|3:50 - 4:20
||Business meetings for both organizations
|4:20 - 5:45
||Wine and Cheese Social-chance to meet both CMS and CHS members informally.
|5:45 - 6:00
||Clean up and depart
David Crosson, Executive Director of the California Historical Society greeted us from the bottom of the Nancy Pelosi staircase in their headquarters on Mission St in downtown San Francisco. He cordially welcomed attendees from both Societies. Susan Caughey, President, and Phil Simon, Vice President, of CMS also expressed their pleasure at the large attendance from both groups.
Phil introduced our first speaker, Deputy San Francisco City Attorney Joshua D. Milstein. His topic was "San Francisco Water." Today, San Francisco's major water source is the Sierra Nevada Mountains with Hetch Hetchy Reservoir the collection point, some 130 miles from the City. It required 20 years to build the complete system, starting in 1914. Some twenty other communities also share this water.
San Francisco's first water distribution system was completed on July 4, 1862 by the Spring Valley Water Company. Over the years this system incorporated streams and built reservoirs in the Coastal hills to the south and west of the city. Spring Valley collected riparian rights on both sides of the Bay to keep up with the growing needs. The 1906 earthquake taxed the system and a further set back was the collapse of Calaveras Dam (designed by William Mulholland before the St. Francis Dam) in 1918.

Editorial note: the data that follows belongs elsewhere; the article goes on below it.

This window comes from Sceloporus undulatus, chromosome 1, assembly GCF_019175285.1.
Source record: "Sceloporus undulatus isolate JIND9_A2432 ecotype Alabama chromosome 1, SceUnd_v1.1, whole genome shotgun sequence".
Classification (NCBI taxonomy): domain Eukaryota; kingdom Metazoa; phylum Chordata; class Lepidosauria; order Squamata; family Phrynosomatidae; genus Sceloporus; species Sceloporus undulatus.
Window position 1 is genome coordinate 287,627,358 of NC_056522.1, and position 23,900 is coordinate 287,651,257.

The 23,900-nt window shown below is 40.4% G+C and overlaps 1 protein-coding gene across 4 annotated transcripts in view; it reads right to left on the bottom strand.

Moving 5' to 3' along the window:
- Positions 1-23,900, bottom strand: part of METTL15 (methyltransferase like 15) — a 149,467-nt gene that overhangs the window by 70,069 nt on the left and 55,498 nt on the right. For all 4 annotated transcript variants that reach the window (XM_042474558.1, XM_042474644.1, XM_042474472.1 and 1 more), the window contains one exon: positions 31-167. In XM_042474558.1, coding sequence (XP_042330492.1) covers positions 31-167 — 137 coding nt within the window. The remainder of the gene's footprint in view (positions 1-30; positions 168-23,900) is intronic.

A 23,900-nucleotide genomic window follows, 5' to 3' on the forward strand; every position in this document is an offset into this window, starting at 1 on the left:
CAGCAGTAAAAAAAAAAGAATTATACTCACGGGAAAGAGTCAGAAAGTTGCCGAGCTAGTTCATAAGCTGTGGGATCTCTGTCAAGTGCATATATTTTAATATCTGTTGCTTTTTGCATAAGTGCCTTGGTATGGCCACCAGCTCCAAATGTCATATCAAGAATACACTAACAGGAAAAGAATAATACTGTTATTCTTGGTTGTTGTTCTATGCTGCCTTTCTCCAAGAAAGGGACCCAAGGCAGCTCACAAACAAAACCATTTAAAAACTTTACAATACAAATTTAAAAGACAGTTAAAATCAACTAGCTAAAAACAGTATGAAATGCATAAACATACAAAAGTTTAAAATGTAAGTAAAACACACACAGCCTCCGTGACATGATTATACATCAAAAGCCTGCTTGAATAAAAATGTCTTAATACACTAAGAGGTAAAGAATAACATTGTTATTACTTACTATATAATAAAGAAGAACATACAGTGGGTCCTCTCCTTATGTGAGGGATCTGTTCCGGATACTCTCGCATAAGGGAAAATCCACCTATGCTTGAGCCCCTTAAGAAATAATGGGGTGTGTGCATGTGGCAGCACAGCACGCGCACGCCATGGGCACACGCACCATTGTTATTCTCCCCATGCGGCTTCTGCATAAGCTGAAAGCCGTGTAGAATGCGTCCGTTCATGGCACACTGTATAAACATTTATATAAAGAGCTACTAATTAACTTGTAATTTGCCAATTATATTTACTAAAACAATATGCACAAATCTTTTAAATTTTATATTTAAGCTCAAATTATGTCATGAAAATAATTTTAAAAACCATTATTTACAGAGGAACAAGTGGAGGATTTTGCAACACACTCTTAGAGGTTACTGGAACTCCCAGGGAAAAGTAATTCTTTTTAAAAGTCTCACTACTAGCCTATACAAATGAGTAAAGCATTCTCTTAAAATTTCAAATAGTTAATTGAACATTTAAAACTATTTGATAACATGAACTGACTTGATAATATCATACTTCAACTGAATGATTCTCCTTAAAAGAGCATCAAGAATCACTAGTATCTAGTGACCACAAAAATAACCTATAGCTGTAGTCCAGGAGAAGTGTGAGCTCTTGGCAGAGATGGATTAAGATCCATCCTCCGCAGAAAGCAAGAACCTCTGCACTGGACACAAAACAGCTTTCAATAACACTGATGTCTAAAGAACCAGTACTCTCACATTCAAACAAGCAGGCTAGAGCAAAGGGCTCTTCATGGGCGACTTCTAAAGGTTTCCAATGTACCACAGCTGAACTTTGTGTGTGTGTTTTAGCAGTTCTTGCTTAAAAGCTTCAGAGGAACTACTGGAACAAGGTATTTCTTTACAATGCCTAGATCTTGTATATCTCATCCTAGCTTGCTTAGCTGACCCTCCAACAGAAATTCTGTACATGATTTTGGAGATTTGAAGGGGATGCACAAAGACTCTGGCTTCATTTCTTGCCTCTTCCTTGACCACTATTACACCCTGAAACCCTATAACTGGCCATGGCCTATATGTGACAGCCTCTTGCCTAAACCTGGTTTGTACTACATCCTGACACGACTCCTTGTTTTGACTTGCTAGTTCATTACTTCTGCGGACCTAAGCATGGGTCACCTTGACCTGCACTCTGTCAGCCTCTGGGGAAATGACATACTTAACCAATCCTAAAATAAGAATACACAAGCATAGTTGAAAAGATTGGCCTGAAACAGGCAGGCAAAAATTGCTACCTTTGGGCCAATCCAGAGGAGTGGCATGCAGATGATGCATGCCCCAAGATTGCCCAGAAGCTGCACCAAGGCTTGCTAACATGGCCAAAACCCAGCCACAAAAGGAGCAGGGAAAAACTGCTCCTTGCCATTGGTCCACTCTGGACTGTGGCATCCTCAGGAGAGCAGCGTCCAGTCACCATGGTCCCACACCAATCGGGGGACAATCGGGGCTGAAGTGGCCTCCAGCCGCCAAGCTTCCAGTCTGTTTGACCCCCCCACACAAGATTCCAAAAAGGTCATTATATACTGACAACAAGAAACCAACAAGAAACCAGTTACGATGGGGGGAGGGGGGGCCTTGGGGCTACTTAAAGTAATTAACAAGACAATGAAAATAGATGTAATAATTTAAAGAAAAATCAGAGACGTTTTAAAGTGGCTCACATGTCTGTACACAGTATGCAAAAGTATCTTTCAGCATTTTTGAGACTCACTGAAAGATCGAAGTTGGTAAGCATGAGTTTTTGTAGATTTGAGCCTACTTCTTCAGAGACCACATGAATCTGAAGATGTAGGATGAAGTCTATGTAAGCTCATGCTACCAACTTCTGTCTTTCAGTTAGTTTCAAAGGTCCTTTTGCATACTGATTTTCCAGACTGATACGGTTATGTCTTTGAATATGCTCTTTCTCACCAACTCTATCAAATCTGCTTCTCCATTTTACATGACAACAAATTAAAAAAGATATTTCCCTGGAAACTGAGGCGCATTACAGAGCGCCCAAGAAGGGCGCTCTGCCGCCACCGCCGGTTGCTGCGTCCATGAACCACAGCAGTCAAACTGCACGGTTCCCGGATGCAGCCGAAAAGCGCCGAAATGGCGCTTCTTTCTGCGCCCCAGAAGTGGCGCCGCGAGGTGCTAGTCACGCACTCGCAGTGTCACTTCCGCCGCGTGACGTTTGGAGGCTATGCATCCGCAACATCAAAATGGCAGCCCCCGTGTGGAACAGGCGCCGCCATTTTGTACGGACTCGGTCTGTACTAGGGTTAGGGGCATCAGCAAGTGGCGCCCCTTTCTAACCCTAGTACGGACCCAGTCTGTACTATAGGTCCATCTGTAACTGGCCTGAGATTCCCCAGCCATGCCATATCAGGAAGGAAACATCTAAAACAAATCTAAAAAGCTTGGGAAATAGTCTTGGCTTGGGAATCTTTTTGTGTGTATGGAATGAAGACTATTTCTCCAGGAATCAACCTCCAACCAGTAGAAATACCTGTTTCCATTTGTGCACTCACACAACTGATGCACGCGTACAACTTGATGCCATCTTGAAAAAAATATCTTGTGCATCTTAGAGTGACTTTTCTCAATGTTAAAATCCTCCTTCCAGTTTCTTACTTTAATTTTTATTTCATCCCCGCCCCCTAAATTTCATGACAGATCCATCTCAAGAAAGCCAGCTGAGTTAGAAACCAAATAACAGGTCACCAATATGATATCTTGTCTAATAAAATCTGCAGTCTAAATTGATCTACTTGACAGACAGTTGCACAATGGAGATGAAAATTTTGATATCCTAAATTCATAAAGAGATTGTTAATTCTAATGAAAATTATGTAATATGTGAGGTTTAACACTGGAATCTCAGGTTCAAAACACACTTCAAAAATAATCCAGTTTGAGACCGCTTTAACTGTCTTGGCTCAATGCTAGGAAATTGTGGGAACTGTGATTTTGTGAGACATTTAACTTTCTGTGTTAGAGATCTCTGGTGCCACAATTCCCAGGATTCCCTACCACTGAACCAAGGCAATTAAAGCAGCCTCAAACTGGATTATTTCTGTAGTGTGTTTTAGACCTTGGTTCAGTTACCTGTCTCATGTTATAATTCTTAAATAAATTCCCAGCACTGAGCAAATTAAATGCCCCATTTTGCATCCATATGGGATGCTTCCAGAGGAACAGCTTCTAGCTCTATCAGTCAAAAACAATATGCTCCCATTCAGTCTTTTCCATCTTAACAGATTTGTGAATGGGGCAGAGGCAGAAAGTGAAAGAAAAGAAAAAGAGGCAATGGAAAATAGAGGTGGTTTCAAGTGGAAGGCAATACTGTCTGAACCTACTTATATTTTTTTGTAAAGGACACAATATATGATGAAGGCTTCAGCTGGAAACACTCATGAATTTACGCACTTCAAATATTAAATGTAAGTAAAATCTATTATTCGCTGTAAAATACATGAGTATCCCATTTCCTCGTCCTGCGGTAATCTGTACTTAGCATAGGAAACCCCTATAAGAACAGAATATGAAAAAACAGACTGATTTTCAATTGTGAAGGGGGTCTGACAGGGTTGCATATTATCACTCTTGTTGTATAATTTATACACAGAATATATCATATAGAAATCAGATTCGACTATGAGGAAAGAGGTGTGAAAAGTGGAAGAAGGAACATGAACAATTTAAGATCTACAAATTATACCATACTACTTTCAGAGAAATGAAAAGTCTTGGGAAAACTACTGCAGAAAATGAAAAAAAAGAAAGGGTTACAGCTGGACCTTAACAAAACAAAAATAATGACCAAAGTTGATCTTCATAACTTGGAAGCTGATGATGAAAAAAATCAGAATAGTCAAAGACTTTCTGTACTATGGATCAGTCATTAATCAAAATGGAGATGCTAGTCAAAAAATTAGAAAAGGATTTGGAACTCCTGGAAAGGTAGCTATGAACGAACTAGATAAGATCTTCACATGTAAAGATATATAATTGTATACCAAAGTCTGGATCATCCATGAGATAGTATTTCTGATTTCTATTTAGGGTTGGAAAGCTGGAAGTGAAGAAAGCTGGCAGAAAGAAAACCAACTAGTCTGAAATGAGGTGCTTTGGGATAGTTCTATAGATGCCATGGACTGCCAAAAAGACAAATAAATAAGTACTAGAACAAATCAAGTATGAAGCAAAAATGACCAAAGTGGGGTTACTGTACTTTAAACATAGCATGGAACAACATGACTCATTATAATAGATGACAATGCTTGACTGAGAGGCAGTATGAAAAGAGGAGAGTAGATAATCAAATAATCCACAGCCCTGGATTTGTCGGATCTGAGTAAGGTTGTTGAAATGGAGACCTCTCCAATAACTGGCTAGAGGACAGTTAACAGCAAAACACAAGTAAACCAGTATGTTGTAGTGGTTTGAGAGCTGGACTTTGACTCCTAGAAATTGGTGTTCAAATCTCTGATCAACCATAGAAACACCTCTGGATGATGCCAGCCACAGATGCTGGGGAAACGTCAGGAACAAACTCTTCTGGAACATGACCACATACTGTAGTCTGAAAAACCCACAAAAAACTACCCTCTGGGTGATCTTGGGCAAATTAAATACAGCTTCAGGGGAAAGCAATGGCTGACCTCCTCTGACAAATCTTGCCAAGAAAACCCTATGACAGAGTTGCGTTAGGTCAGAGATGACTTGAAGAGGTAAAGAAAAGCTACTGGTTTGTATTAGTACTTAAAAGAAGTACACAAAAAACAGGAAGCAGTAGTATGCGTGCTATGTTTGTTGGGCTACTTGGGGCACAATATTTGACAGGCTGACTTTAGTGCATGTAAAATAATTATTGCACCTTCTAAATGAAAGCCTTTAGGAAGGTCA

Hetch Hetchy was proposed by Mayor John Phelan in 1901. Nature Lovers protested but the Army Corps of Engineers backed the plan and the courts allowed San Francisco to acquire water rights from Federal lands. A submarine pipeline at the Dumbarton Bridge carries this water across the Bay.
A current problem is finding ways to allow steelhead trout to migrate around current dams and reservoirs. Another problem statewide is increasing demand for water while rainfall to meet that demand is down.
Our next speaker was Rita Schmidt Sudman, Executive Director, Water Education Foundation, whose daunting task is to try to make sense of the varying needs of multiple factions within the State. Water has always been a controversial and sometimes contentious subject in California. Her organization publishes Western Water Magazine, numerous maps explaining water needs and makes documentaries about the problems. Their website is watereducation.org. Their California Water News Blog, containing abundant water-related news articles, is aquafornia.com. Their mission is explaining how we can put water to work but still maintain enough free flowing water for nature's needs. A recent example of that need is the drop in salmon returning to spawn through the Delta from 205,000 in 2002 to 58,000 in 2008.